4.3 Zaretsky: how the family benefits capitalism
4.3.1 Zaretsky suggests that the family serves capitalism by offering emotional security from the oppressive world of work, thus allowing such oppression to continue. However, in reality, it only provides emotional warmth to encourage its members to con¬tinue to live another day under the harsh realities of capitalism.
4.3.2 Evaluation
4.3.2.1 However, the liberal feminist Jennifer Somerville argues that Zaretsky exaggerates the importance of the family as a refuge from life in capitalist society. She suggests that Zarestsky underestimates the extent of cruelty, violence and incest within families. She also argues that Zaretsky ignores the fact that during the early stages of capitalism most working class women had to take paid work in order for the family to survive, and relatively few stayed at home as full-time housewives.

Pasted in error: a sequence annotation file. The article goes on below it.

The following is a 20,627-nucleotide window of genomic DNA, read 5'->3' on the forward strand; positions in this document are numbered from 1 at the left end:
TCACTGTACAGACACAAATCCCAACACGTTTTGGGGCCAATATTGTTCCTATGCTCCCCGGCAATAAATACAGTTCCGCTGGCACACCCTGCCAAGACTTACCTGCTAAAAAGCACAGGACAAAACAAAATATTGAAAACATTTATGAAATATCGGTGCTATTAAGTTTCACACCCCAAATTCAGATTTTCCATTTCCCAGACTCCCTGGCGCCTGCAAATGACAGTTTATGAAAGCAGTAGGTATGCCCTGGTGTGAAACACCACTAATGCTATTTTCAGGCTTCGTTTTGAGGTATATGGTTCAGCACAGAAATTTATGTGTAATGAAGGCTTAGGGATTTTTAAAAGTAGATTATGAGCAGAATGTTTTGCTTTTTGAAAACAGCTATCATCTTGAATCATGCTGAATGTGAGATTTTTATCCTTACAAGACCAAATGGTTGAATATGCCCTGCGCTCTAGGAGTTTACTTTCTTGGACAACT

4.4 Althusser and Poulantzas: the ideological role of the family
4.4.1 The family can be seen as serving the functions of an ideological state apparatus by socialising both pro-capitalist ideology and its own familiar ideology in order to maintain such family patterns over time. For example the family socialises its members into accepting gender roles, into accepting that it is 'natural' for men and women to get married and engage in separate roles and jobs in the home: an attitude that is passed down from generation to generation.
4.4.2 Evaluation
4.4.2.1 However, feminists argue that Althusser and Poulantzas ignore the fact that such a family ideology supports patriarchy since it suggests that men and women should have different roles in the family and society roles that lead to the subordination of women to men. Similarly, functionalists reject the view that the family socialises children into capitalist ideology. Instead, the family enables children to internalise the culture of society to enable them to become effective functioning adults.